Wednesday, May 23, 2012

The Victory Lap

Yesterday afternoon was not great.  It was a weather thing.  And a hot stuffy room thing.  And a room full of people thing.  And an every window open thing that made no difference.  And a boiling point thing. And an eruption thing.   And then an overflow of heated words thing.

Whoever had the nonsense to say “words will never hurt me” obviously hasn’t come across some of the words that were spoken yesterday.  After the torrent of words ceased to flow, the speaker picked up his bag and left the room.  

I wasn’t asking for the moon.  Or the stars.  I wasn’t being unreasonable.  It was just a simple word puzzle to aid revision of some interesting ideas we had been discussing over the last few weeks.  I’d even provided the pencil. 

The pencil and the puzzle never really came in contact with one another.  The brain never really engaged, and head rested gently on the table.  Eyes were closed.  There was no sign of life.
Touching his shoulder was much like pressing a detonator on a bomb. 

I remember a visiting speaker talking about stress management.  She brought with her a bottle of coke or some such fizzy concoction.  She talked us through a typical “bad” day.  With every unkind comment said, or target not met, or every time the photocopier jammed, or cup of coffee spilt or toe stepped on – she shook the bottle just a little.
“Do you want to open the bottle?”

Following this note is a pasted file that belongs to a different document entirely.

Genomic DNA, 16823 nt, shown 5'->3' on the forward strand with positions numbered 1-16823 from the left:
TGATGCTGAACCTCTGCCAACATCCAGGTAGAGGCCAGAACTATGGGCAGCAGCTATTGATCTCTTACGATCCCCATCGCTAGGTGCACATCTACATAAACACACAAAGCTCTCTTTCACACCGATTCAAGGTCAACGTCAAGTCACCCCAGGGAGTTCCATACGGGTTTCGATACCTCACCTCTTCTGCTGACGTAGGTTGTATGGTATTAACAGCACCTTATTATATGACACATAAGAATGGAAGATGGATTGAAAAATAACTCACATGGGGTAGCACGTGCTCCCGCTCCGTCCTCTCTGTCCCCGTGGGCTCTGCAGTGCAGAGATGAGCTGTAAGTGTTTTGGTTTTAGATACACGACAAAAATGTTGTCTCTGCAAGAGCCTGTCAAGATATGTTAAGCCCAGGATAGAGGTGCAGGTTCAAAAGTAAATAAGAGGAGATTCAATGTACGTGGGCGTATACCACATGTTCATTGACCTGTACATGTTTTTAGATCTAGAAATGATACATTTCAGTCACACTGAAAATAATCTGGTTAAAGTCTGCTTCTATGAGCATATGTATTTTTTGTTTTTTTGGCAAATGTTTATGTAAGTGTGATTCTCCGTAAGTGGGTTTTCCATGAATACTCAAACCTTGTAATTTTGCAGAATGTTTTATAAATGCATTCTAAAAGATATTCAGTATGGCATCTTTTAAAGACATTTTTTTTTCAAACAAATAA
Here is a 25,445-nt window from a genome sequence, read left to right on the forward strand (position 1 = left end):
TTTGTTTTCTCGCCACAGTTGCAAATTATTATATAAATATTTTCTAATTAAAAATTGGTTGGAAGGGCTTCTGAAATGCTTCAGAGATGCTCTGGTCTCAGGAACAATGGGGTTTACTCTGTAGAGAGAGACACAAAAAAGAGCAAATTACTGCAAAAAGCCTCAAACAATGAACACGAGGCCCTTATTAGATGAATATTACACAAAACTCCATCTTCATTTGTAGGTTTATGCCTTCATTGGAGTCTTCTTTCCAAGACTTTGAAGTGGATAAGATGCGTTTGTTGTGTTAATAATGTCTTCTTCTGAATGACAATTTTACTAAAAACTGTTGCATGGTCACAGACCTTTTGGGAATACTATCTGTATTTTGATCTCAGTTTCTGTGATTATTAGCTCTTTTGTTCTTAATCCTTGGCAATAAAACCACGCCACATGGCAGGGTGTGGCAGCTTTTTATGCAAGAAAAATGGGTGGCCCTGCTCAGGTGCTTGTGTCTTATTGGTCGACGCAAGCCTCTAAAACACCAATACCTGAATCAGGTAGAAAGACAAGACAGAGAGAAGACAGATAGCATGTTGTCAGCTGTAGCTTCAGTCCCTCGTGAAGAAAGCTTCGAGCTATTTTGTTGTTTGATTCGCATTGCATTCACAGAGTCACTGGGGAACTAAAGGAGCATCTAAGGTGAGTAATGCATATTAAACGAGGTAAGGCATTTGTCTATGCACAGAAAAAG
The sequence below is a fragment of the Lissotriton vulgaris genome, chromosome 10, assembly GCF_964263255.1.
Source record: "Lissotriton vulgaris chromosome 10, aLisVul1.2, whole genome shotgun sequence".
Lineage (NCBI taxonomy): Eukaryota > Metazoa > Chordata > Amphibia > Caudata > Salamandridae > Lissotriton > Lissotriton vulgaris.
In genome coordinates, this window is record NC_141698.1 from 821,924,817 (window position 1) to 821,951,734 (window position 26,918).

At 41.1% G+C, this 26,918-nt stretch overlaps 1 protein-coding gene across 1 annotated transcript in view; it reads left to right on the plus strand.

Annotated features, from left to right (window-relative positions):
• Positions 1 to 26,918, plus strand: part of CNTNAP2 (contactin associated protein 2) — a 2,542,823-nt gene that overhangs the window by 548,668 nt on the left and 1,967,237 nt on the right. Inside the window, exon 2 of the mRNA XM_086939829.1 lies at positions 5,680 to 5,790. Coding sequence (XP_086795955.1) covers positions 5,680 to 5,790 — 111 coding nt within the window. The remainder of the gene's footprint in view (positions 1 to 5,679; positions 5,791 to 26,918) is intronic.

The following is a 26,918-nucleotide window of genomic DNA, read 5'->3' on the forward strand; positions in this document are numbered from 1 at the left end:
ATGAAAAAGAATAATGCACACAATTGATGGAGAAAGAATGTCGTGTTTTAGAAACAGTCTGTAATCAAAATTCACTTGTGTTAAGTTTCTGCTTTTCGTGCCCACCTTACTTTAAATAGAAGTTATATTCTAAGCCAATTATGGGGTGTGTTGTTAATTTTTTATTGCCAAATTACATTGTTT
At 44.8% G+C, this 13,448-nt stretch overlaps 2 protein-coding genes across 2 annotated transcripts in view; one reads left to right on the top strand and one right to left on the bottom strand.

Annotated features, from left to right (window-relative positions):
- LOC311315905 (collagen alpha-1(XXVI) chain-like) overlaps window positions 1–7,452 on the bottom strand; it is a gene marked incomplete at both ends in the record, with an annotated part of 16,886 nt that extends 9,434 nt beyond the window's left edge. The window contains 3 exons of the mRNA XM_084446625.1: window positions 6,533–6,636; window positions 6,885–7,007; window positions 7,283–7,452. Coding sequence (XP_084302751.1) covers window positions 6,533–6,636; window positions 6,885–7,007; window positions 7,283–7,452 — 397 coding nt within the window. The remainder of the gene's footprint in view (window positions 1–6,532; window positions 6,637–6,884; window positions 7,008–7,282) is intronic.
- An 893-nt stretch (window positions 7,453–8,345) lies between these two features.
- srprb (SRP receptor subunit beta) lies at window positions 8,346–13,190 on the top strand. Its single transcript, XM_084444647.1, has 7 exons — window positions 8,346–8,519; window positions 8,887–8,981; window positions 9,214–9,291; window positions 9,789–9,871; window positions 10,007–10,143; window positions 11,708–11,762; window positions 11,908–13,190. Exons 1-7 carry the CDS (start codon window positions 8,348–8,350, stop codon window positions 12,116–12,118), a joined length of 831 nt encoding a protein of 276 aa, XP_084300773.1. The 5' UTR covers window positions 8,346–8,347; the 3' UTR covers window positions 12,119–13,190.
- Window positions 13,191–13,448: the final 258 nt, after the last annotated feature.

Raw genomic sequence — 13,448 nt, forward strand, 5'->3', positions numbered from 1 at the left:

I was on the receiving end of someone else’s shook up bottle – and the lid was off.
I can never just shake these moments off.  I run the incident over and over in my head, trying to come up with some scenario that didn’t end with angry words and a storming out of the room.  I look at faces of other people, higher up the management scale, to see if they think I could have handled it differently.  The boy, apparently, is a nice boy and nice boys don’t do that kind of thing.

I wasn’t up to my usual body stretching class at the end of the day.  The invisible bruises were throbbing.  I went home and made a cup of tea.  Rather than perform an autopsy on the afternoon, I  opened my Bible.  I have been reading slowly through Jonah and felt myself to be a tossed into stormy seas with no whale in sight to rescue me.
My soul was seeking comfort and solace and I found myself reading the last few lines of Isaiah 40. As I read the phrase “they will run and not grow weary,” the picture came to mind of a Olympic medal winner with his country’s flag draped around his shoulders running a victory lap.

Running the actual race and running a victory lap are very different kinds of running.  There are times when the faith walk is the race – with all the training beforehand, and the speed and the stamina of running the race.  Other times we have to run the victory lap – we have to remind ourselves that the medal is already won for us.  We clothe ourselves not in a country’s flag but in the robe of righteousness given us by God.  It’s not the national anthem that is blasting out of the speaker – but the applause of a whole host of witnesses in the heavenly relams.
I will not say my way is hid
Or that You do not see
I will not say You close Your eyes
To things that trouble me
I know…I’ve heard, Creator God
A truth that will not die
Times when the world would wear me down
This is my battle cry
Strength and power are mine to claim
I fix my hope in You
Refreshed, I soar and run and walk
I'm blessed in all I do

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